sejintenej

@Crumbly Writer

Alas, in my case, when part of my stories end up on other worlds and the others involve a post-apocalyptic wasteland, it doesn't do much good to invent a business which other authors can reference.


It is not necessarily others tying in with your stories but you tying in with existing stories just as EB has done (their authors permitting if necessary)

I would have thought that, in first considering a plot you could work a tie in with other stories. Greenies for example has cryogenics, space warfare, commercial scale agriculture and a mass of other scientific, military and social ideas.
Post apocalyptic wasteland still has remaining debris giving at least slight link to other stories or maybe characters from other stories may have survived. .

Replies:   Crumbly Writer
Crumbly Writer

@sejintenej

I would have thought that, in first considering a plot you could work a tie in with other stories. Greenies for example has cryogenics, space warfare, commercial scale agriculture and a mass of other scientific, military and social ideas.

Post apocalyptic wasteland still has remaining debris giving at least slight link to other stories or maybe characters from other stories may have survived.

That actually makes sense. I guess I've never looked for leads in. Maybe because I try to make my stories non-date specific (partially so the story doesn't 'age out' into irrevelancy, but also so it'll still be relevant in any time period).

It seems, in many instances, the best sci-fi stories are those that don't occur at a specific time. "1984" was insanely popular until the year 1984 rolled around, at which point it essentially disappeared from store shelves and classrooms across the country.

I'll have to consider how to provide links to other series in my stories. It's definitely worth considering.

Dominions Son
Updated:

@Crumbly Writer


It seems, in many instances, the best sci-fi stories are those that don't occur at a specific time.


Or occur at a very specific time in the distant, as opposed to the near future.

Star Trek has a very specific timeline, but it will be over two hundred years, before it ages out. The time setting for season one of the original series is 2266.

However, anything other than hard science fiction set in the near future is not going to age well.

Geek of Ages

@Crumbly Writer

1984" was insanely popular until the year 1984 rolled around, at which point it essentially disappeared from store shelves and classrooms across the country.


Not true; it's still a very-commonly assigned book in high school or so (I actually got it assigned twice, once in middle school, once in high school). As well, it's sales have gone up over the past months, from an already-tidy baseline.

Good stories that age out of their technology still hold up because of the underlying characters and conflicts. 1984 is one of those.

docholladay

Its why it is best not to give the year as part of the dates. Other factors can also date a story. Certain Political office holders can also date a story. Of course there are other factors which can date a story.

As mentioned however a good story can and will overcome those dating problems among others.

shinerdrinker
Updated:

G Younger and I were in preliminary talks to co-author a story merging his Stupid Boy story with my Mayhem in a Pill story into an ESPN Sponsored game between the two super high school football teams of SOL.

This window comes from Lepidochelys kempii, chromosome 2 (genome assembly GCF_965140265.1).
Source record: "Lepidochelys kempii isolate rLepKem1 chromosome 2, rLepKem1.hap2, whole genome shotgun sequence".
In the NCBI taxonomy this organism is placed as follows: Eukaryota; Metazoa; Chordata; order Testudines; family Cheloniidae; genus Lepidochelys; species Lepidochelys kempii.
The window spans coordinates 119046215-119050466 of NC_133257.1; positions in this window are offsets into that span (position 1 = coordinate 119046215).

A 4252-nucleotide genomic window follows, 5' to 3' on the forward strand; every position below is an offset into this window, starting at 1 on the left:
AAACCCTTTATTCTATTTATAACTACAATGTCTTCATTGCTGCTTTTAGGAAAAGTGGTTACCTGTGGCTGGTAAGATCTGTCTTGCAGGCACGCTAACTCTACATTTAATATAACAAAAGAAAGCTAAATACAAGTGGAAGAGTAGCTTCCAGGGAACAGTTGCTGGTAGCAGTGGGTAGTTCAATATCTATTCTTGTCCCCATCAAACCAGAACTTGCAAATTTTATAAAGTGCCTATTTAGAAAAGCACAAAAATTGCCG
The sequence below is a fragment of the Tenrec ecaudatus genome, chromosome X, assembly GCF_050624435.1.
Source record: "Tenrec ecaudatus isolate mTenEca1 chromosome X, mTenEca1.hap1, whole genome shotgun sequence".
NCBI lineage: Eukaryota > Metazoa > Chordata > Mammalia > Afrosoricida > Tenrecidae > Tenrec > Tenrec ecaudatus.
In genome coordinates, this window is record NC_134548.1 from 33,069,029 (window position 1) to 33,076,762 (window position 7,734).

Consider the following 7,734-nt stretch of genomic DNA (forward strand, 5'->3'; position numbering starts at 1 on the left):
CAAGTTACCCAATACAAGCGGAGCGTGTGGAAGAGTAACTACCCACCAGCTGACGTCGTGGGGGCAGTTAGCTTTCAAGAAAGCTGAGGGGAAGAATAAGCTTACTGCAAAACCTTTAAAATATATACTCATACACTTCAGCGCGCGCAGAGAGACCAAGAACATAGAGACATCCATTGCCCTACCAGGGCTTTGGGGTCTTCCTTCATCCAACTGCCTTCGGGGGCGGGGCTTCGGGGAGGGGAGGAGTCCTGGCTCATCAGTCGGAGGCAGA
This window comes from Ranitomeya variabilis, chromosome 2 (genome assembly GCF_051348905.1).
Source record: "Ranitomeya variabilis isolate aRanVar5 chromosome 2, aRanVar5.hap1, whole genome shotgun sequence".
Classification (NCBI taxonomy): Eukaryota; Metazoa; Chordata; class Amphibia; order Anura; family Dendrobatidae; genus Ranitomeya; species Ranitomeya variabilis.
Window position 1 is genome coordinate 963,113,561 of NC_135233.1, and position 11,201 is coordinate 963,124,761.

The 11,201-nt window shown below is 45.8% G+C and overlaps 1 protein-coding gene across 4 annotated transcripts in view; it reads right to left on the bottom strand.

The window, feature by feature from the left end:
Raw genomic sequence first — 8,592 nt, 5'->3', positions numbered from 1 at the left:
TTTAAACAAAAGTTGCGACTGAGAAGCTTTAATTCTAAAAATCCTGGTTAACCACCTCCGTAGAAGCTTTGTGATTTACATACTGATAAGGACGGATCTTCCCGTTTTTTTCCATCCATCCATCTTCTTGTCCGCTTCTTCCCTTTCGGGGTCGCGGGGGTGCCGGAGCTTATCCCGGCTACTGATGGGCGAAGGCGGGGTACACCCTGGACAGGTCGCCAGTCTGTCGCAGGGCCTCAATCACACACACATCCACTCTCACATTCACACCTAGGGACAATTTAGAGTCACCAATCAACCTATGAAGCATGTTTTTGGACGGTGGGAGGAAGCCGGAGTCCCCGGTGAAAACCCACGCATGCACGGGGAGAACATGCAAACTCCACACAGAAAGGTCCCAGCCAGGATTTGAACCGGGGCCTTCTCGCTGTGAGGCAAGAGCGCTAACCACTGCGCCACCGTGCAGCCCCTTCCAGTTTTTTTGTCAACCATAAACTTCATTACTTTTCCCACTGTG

Only problem is I need to get going and get Mayhem and his cohorts up into at least the junior season while I can hopefully get Dawson before he graduates. We might try it anyway. Just a be a one off with both of us switching chapters back and forth.

Also with a little surprise at the end. The idea ain't dead it's just me trying to get further up in my own timeline. It would probably be a short story. Maybe only a few chapters and maybe like a weird parallel universe where it doesn't mess with either storyline.

I'm almost talking myself into it. Or it's just the fact I have been writing about it all night and it's almost noon now.

Ernest Bywater

@shinerdrinker


Only problem is I need to get going and get Mayhem and his cohorts up into at least the junior season while I can hopefully get Dawson before he graduates. We might try it anyway. Just a be a one off with both of us switching chapters back and forth.


It may be a good idea for after they graduate as pro teams or as a special fantasy team conflict game that's out of the regular order.

Ernest Bywater

@shinerdrinker


Only problem is I need to get going and get Mayhem and his cohorts up into at least the junior season while I can hopefully get Dawson before he graduates. We might try it anyway. Just a be a one off with both of us switching chapters back and forth.


It may be a good idea for after they graduate as pro teams or as a special fantasy team conflict game that's out of the regular order.

G Younger

@shinerdrinker

G Younger and I were in preliminary talks to co-author a story merging his Stupid Boy story with my Mayhem in a Pill story into an ESPN Sponsored game between the two super high school football teams of SOL.


The other problem is Dawson and his team would kill them ;-)

I think the key to a good crossover is you need to like the story of the other author. I think that is why Jay Cantrell only crosses over to his own stories.

In Stupid Boy you will see that happen. David will also do a movie where he essential plays another character from a book on SOL. {Hint: Based in Cuba and he meets a Russian Missile team}

sejintenej

@shinerdrinker

G Younger and I were in preliminary talks to co-author a story merging his Stupid Boy story with my Mayhem in a Pill story into an ESPN Sponsored game between the two super high school football teams of SOL

Oyster50 tried to do this with a British unnamed author whereby there would be a visit to 3Sigma. Unfortunately it fizzled out. The initial chapter actually looked very good but .......
It seems to need a lot of commitment and the two authors thinkng in a similar way.